GR No. 162775; Oct. 27, 2006
Pensions, retirement, and separation are exempt from WHT when the employer maintained a “reasonable private benefit plan”
- Approved by the BIR
- Retirees have been in the service for 10 years
- The retiree has not previously availed a privilege under the retirement benefit
Four (4) employees retired (years – 1995, 1998(2), 1996) from the company and received, on staggered basis, their retirement benefits under the 1993 Collective Bargaining Agreement (CBA) A P1,500.00 salary increase was given to all employees of the company, current and retired, effective July 1994. However, when the four retirees demanded theirs, petitioner refused and instead informed them that their differentials would be used to offset the tax due on their retirement benefits in accordance with the National Internal Revenue Code (NIRC).
The four (4) retirees filed separate complaints for unfair labor practice and non-payment of backwages before the NLRC. The complainants averred that their retirement benefits are exempt from income tax under Article 32 of the NIRC.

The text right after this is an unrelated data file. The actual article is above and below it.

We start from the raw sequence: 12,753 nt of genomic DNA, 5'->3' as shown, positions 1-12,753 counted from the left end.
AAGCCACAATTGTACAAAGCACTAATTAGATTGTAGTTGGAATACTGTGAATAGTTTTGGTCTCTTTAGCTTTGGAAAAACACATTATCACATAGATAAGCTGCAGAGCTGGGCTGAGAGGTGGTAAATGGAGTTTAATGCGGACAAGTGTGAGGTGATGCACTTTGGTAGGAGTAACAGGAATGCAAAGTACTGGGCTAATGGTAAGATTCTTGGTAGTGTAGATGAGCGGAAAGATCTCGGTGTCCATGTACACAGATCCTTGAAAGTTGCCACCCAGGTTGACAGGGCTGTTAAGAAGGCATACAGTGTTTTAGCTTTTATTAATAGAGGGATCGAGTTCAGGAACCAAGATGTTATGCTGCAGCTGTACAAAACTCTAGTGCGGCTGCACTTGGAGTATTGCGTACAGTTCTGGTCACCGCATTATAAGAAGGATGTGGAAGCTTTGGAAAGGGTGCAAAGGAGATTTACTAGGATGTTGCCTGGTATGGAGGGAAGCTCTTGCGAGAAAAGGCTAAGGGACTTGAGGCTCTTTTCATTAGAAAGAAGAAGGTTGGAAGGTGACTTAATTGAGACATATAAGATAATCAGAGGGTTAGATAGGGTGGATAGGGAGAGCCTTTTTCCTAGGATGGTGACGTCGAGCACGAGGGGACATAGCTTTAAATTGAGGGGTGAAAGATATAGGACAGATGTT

Petitioner averred that under Section 21 of the NIRC, the retirement benefits received by employees from their employers constitute taxable income. While retirement benefits are exempt from taxes under Section 28(b) of said Code, the law requires that such benefits received should be in accord with a reasonable retirement plan duly registered with the Bureau of Internal Revenue (BIR) after compliance with the requirements therein enumerated. Since its retirement plan in the 1993 CBA was not approved by the BIR, complainants were liable for income tax on their retirement benefits.
The NLRC held that the benefits of the retirement plan under the CBAs were subject to tax as the scheme was not approved by the BIR. However, it had also been the practice of petitioner to give retiring employees their retirement pay without tax deductions and there was no justifiable reason for the respondent to deviate from such practice.
1. whether the retirement benefits of respondents are part of their gross income because the retirement plan under the CBA was not approved by the BIR
2. Whether the petitioner is bound and obliged to pay the withholding taxes on their retirement benefits
1. YES. the retirement benefits of respondents are part of their gross income subject to taxes.
NIRC; Sec. 28. Gross Income. –
b) Exclusions from gross income. – The following items shall not be included in gross income and shall be exempt from taxation under this Title: